Two kinds of electroconvection patterns in an ether-bridged bent-core nematic liquid crystal material (BCN), which appear in different frequency ranges, are examined and compared. One is a longitudinal pattern with the stripes parallel to the orientation of the BCN and with a periodicity of approximately the cell thickness, occurring in the high-frequency range of several hundreds Hz; the other one is oblique stripes, which results in a zigzag pattern, and appears in the low-frequency range of several tens Hz. In addition, within an intermediate-frequency range, transformations from oblique to longitudinal and then to normal stripes occur at increased ac voltages. In particular, we investigated the temperature behavior of longitudinal and oblique stripes: When the temperature T increases and approaches the clearing temperature Tc, the contrast of the domains is enhanced and the frequency range of existence becomes wider, while the onset voltages increase only moderately instead of diverging, thus suggesting an isotropic mechanism of pattern formation.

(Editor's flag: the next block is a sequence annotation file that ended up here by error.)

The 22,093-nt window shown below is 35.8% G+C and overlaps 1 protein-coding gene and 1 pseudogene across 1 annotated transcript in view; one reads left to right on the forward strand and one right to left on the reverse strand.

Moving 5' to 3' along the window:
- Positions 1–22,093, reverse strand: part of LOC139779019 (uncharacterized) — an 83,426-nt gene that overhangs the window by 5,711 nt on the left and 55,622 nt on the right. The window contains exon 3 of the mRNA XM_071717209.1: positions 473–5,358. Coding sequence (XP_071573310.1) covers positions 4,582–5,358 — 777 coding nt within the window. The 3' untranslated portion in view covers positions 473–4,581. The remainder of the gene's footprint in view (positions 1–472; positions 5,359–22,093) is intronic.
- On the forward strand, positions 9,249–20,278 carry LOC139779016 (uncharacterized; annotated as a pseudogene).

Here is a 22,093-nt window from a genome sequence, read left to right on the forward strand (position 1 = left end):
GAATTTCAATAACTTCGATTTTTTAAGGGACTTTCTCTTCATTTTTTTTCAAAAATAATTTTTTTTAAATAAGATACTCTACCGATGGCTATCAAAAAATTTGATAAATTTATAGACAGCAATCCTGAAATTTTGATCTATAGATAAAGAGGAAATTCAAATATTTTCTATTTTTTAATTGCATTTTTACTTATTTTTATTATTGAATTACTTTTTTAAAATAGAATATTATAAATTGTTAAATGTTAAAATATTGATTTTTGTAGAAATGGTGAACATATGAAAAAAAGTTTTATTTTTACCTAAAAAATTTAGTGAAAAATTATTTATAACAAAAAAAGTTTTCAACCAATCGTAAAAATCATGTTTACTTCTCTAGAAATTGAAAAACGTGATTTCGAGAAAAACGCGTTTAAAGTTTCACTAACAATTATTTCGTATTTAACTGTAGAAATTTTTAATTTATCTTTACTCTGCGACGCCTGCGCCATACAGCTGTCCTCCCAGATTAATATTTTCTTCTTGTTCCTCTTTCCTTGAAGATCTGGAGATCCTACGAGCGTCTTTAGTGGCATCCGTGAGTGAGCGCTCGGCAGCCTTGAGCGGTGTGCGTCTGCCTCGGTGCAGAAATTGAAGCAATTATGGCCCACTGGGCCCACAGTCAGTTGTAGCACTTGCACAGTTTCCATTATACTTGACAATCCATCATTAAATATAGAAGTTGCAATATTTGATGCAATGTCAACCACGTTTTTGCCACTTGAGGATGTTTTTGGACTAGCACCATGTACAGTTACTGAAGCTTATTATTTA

|Journal||Physical Review E - Statistical, Nonlinear, and Soft Matter Physics|
|Publication status||Published - Jan 6 2014|
ASJC Scopus subject areas
- Statistical and Nonlinear Physics
- Statistics and Probability
- Condensed Matter Physics